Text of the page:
May 2010 Notes

Usually in central Victoria we’ve well and truly had the first frost for the year and this signals the brakes being applied to growth. This year, we’re still experiencing mild conditions and plants are going for growth while things are good. It means your winter veges can get a spurt on before cold weather slows things up and you can get a few more plantings in to ensure constant supply through the season. Not too late for the broadies or garlic either! Be guided by the following bd dates:

May 2010
What to Plant, When:

Guide for temperate areas in SE Australia

Leaf Days: 1-2; 9 – 12; 18 – 21; 27 – 29

cabbage, kale, bok choi, chicory, endive, mibuna, mizuna, orach, rocket, tatsoi, lettuce, mustard, silverbeet, chard, spinach, borage, chives, garlic chives, dill, parsley

Fruit Days: 2 – 4; 12 – 14; 21 – 23; 29 – 31

broad beans, peas,

Root Days: 3 – 7; 14 – 16; 23 – 25;

beetroot, carrots, celeriac, kohlrabi, leek, bunching onion, parsnip, radish, daikon radish, turnip

Flower Days: 7 – 9; 16 – 18; 25 – 27

broccoli#, cauliflower

Other Dates to note:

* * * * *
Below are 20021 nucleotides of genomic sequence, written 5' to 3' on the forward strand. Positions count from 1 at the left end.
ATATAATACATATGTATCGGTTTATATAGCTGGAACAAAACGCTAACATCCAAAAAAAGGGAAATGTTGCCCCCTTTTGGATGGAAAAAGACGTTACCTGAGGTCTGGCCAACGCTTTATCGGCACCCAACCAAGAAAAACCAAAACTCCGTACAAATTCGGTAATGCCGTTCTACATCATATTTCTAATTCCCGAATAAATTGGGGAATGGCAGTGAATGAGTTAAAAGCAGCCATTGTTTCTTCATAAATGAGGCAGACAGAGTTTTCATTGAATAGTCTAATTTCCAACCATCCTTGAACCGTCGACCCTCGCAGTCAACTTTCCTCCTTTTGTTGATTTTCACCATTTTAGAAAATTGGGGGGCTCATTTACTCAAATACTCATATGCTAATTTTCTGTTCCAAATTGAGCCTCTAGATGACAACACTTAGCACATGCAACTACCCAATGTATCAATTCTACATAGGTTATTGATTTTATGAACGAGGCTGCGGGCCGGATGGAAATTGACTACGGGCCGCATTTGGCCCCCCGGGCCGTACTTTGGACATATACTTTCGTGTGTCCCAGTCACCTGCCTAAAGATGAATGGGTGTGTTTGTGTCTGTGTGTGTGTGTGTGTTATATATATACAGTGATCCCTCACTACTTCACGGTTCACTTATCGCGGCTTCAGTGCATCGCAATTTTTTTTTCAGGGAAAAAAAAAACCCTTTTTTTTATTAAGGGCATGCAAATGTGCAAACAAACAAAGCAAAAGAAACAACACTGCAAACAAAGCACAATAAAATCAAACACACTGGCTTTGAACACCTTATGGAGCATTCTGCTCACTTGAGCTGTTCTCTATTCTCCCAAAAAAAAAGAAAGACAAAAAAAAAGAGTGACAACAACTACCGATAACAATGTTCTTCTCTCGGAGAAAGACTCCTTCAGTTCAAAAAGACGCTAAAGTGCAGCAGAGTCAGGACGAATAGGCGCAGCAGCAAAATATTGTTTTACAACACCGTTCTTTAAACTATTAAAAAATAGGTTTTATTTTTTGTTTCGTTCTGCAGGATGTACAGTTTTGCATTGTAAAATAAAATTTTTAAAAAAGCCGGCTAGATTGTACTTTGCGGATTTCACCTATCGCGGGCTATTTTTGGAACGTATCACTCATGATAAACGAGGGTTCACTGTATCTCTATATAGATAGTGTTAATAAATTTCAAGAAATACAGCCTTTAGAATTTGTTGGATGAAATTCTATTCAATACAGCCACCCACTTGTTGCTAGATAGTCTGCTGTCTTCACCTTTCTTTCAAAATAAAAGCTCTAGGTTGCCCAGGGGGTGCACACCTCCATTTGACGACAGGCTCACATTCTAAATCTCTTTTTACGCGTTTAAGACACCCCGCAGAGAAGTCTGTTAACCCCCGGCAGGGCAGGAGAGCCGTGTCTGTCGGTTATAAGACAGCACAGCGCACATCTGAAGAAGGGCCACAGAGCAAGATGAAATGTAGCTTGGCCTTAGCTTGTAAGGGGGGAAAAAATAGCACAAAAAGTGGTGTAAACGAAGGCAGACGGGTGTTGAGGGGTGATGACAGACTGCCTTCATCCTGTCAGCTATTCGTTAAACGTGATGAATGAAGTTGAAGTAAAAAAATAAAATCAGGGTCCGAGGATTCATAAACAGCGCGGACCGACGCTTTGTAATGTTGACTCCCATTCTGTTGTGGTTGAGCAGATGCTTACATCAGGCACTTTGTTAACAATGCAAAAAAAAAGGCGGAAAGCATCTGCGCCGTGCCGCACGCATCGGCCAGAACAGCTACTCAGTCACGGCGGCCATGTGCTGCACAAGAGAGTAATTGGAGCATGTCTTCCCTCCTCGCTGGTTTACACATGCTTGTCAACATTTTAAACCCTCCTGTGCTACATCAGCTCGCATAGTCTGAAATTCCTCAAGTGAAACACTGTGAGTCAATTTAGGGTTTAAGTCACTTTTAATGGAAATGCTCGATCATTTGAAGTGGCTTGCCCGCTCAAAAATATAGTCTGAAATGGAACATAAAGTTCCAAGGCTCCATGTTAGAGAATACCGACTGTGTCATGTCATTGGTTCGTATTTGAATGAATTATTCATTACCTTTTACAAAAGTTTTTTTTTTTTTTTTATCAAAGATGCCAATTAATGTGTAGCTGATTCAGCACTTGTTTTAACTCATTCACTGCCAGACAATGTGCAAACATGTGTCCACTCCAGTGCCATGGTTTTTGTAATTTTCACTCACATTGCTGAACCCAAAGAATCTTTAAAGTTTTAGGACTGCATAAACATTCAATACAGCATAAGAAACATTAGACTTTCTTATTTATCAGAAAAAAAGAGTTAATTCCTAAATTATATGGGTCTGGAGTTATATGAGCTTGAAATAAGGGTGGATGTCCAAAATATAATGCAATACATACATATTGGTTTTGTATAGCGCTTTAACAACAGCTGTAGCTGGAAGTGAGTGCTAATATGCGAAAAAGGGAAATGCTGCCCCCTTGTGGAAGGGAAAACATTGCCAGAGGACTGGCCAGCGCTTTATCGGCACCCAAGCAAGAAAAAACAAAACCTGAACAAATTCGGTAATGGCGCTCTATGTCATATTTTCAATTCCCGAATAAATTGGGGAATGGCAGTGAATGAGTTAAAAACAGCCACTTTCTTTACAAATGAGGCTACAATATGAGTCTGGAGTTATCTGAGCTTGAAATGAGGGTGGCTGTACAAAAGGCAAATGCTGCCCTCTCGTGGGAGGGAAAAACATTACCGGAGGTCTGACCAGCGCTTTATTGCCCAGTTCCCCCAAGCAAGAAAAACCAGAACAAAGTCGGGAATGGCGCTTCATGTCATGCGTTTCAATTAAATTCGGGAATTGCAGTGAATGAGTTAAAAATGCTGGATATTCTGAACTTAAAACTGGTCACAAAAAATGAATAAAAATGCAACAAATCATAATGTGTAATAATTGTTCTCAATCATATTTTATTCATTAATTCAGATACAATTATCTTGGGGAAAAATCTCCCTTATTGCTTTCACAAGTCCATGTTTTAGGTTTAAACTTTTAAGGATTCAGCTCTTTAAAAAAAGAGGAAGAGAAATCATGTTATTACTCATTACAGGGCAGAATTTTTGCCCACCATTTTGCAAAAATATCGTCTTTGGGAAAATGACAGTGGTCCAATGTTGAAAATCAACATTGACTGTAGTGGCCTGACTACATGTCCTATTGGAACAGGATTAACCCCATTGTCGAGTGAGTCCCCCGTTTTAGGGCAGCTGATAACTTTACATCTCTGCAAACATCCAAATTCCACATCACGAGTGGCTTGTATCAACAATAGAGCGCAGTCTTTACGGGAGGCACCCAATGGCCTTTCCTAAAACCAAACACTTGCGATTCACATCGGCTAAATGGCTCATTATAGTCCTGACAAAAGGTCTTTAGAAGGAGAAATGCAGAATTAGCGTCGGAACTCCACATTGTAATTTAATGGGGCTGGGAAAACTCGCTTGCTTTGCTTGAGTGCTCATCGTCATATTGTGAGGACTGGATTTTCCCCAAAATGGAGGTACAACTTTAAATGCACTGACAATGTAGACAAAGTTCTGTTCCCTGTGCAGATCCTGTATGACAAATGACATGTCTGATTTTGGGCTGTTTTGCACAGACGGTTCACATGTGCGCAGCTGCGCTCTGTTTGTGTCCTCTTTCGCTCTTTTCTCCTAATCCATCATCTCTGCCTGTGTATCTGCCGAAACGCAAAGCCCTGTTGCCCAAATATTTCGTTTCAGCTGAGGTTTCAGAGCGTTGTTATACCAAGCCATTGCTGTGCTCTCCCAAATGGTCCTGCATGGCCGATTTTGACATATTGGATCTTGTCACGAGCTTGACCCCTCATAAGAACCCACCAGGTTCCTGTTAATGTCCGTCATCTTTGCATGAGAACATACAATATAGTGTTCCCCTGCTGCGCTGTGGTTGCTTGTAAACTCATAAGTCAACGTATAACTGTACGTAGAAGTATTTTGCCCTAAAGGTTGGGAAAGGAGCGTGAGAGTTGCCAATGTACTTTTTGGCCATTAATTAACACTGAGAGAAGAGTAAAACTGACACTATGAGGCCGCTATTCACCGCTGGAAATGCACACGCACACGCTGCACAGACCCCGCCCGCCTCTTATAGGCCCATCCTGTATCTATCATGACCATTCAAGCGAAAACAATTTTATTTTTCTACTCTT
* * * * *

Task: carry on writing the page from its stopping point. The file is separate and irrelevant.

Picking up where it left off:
Moon Descending

Moon Ascending

Full Moon/New Moon

Nodes*:

Perigee***:

Apogee***:

2 – 16; 29 – 31

1 – 2; 16 – 29

28/14

3; 18; 31

21

7

Garden Tasks:

Apply soil food

Apply foliar food

Mulch

Transplant seedlings, plants, cuttings

Graft

2 – 16

1; 16 – 29

anytime

4 – 7; 14 – 16

25 – 27

Dates are a guide for these particular crops. Timing will vary from region to region (particularly with climate change) and even within a garden’s own microclimates. Of course, rainfall, weather conditions and your own schedule will influence when you garden.

# Broccoli can be grown year round, apart from the hottest months. I prefer to plant through the colder months to avoid having the broccoli forming heads when the cabbage moth butterfly is active, in late spring and summer.

* Each month there are a couple of ‘node days’ when the sun and moon are in opposition. Many biodynamic gardeners choose not to plant on these days, or at least a couple of hours either side of the node.

** Perigee is the point where the moon is closest to the earth, so the influence of the moon is strongest. Apogee is the furthest point from the earth, so the opposite occurs.

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